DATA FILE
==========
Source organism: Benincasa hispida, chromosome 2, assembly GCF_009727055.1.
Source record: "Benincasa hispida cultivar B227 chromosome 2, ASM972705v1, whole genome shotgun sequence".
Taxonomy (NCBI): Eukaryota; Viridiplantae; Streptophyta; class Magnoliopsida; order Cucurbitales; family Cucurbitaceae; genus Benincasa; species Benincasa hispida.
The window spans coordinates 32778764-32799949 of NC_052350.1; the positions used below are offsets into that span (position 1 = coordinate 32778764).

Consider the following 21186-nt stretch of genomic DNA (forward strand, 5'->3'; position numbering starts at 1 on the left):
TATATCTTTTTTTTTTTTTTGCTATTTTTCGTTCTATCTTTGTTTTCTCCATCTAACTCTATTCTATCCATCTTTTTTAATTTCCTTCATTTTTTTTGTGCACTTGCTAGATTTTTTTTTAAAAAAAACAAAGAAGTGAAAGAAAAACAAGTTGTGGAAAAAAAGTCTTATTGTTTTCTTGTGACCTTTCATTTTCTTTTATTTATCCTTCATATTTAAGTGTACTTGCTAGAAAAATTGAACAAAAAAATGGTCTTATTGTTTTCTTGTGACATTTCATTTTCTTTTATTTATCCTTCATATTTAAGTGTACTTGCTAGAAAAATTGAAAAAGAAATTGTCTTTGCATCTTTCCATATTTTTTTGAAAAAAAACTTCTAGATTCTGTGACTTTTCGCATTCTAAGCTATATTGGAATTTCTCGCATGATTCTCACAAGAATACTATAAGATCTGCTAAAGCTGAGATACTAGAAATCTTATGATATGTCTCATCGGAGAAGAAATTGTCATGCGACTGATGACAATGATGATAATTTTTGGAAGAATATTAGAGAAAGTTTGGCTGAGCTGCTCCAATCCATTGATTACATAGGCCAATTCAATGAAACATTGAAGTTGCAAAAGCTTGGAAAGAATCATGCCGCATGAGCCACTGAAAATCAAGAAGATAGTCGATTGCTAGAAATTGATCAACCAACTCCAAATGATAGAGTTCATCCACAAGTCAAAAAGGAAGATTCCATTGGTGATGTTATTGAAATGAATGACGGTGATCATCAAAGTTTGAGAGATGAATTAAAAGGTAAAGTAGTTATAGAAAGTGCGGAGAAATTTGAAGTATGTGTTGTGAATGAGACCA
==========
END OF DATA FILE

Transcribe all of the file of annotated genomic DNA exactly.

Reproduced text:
Source organism: Benincasa hispida, chromosome 2, assembly GCF_009727055.1.
Source record: "Benincasa hispida cultivar B227 chromosome 2, ASM972705v1, whole genome shotgun sequence".
Taxonomy (NCBI): Eukaryota; Viridiplantae; Streptophyta; class Magnoliopsida; order Cucurbitales; family Cucurbitaceae; genus Benincasa; species Benincasa hispida.
The window spans coordinates 32778764-32799949 of NC_052350.1; the positions used below are offsets into that span (position 1 = coordinate 32778764).

Consider the following 21186-nt stretch of genomic DNA (forward strand, 5'->3'; position numbering starts at 1 on the left):
TATATCTTTTTTTTTTTTTTGCTATTTTTCGTTCTATCTTTGTTTTCTCCATCTAACTCTATTCTATCCATCTTTTTTAATTTCCTTCATTTTTTTTGTGCACTTGCTAGATTTTTTTTTAAAAAAAACAAAGAAGTGAAAGAAAAACAAGTTGTGGAAAAAAAGTCTTATTGTTTTCTTGTGACCTTTCATTTTCTTTTATTTATCCTTCATATTTAAGTGTACTTGCTAGAAAAATTGAACAAAAAAATGGTCTTATTGTTTTCTTGTGACATTTCATTTTCTTTTATTTATCCTTCATATTTAAGTGTACTTGCTAGAAAAATTGAAAAAGAAATTGTCTTTGCATCTTTCCATATTTTTTTGAAAAAAAACTTCTAGATTCTGTGACTTTTCGCATTCTAAGCTATATTGGAATTTCTCGCATGATTCTCACAAGAATACTATAAGATCTGCTAAAGCTGAGATACTAGAAATCTTATGATATGTCTCATCGGAGAAGAAATTGTCATGCGACTGATGACAATGATGATAATTTTTGGAAGAATATTAGAGAAAGTTTGGCTGAGCTGCTCCAATCCATTGATTACATAGGCCAATTCAATGAAACATTGAAGTTGCAAAAGCTTGGAAAGAATCATGCCGCATGAGCCACTGAAAATCAAGAAGATAGTCGATTGCTAGAAATTGATCAACCAACTCCAAATGATAGAGTTCATCCACAAGTCAAAAAGGAAGATTCCATTGGTGATGTTATTGAAATGAATGACGGTGATCATCAAAGTTTGAGAGATGAATTAAAAGGTAAAGTAGTTATAGAAAGTGCGGAGAAATTTGAAGTATGTGTTGTGAATGAGACCA